A short distance away, Jerry had his back to the wall with three of the feral mountain cats facing him. His rifle level and steady, he shot one through an eye, but another jumped for him before he could alter his aim. A young male landed right in front of him and slashed out with a massive paw. The fox slid sideways along the wall behind him and just managed to avoid being gutted by those razor sharp claws. He didn’t escape injury, however; part of his shirt was ripped into sudden shreds and several claw tips cut furrows into his side. Luckily for him, the cuts were shallow, but it was enough to incapacitate him.
The cat suddenly collapsed to the ground before it could strike again, however; it had been caught in Max’s invisible stunner beam. Spurred on by Jerry’s injury, the young mechanic rushed toward the other cats surging forward and sprayed his beam across them with gritted teeth. One dropped instantly, but the other charged toward him barely affected. It was larger than the other two and Max had to fire again, this time at point-blank range.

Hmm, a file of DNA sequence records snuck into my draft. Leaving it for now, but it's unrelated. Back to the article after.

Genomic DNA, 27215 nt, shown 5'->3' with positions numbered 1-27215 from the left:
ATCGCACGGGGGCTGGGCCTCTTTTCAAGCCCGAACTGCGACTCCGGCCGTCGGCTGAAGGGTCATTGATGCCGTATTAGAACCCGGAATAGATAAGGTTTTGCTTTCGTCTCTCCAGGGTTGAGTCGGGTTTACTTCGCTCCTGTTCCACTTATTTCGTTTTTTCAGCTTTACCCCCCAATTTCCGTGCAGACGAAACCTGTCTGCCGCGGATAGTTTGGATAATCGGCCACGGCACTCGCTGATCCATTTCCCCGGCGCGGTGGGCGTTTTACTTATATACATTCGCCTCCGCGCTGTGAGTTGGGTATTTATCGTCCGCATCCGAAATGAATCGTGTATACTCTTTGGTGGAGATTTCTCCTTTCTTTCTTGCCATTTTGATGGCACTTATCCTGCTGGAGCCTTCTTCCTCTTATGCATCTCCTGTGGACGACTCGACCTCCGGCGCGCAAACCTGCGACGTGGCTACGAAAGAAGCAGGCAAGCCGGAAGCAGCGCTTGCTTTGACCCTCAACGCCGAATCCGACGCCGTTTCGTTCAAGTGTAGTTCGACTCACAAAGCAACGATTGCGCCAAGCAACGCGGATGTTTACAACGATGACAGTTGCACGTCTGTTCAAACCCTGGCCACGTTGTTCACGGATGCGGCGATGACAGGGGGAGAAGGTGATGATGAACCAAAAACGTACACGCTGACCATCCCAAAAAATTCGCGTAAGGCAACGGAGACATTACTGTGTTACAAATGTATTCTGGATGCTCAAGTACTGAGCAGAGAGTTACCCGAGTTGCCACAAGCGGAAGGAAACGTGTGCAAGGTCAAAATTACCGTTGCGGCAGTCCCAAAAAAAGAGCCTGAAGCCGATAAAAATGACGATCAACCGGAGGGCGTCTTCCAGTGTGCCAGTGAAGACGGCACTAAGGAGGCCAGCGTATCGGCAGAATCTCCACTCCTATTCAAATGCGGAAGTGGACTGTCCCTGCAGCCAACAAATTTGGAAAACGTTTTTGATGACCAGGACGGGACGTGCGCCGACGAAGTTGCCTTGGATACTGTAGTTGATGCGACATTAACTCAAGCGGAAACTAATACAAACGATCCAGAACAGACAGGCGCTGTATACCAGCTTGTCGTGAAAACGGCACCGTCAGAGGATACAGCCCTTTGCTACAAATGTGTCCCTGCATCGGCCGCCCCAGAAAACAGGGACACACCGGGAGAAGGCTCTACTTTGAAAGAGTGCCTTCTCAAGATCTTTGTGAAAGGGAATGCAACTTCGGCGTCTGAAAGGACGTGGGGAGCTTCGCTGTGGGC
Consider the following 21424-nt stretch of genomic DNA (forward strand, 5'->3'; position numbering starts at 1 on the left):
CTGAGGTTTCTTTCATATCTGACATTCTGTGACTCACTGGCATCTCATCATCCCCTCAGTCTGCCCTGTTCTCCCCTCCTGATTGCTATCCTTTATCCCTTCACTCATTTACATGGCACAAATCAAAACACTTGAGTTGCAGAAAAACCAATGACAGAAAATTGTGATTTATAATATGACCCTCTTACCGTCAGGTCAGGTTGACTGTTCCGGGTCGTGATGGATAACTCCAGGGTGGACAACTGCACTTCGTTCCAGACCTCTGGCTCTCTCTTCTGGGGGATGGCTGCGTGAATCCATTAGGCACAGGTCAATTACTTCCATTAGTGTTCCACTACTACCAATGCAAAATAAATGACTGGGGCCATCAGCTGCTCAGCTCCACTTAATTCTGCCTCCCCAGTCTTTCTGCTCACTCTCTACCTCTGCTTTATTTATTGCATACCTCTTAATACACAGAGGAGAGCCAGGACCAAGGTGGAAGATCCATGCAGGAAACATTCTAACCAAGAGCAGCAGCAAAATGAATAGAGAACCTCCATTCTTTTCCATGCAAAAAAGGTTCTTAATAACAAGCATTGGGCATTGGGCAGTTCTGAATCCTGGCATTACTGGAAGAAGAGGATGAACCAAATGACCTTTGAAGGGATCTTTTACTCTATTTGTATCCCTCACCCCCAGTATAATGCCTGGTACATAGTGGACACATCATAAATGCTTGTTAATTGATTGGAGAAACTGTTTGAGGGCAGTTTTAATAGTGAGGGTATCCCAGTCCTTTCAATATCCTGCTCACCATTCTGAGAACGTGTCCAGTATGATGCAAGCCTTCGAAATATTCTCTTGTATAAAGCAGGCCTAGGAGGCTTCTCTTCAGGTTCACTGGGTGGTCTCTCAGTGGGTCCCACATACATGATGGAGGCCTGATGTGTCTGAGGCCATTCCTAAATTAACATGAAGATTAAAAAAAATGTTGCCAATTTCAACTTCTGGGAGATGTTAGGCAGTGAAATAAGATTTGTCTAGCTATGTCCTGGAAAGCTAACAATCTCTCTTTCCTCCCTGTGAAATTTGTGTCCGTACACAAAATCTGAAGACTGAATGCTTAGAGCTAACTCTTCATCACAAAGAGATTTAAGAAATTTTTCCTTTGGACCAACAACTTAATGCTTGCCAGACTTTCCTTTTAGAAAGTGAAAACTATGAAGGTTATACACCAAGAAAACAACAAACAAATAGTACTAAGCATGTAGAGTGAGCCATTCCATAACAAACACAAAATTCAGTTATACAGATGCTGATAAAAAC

The animal dropped, though not before running headlong onto the German shepherd. The cat’s great weight pinned Max to the ground and he began struggling frantically to get out from beneath it before another of the feral felines discovered him. He also didn’t know how long the stunning effects would last, and he didn’t want to be around if this one woke up with its massive head in his lap.
He managed to wriggle free and then got up onto his feet. He limped on a bruised hip to Jerry and the fox looked up at him in pain.
“You’ve got to kill them,” Jerry gasped, holding his arms across his middle in an attempt to stop the flow of blood. “I can’t do it for you.”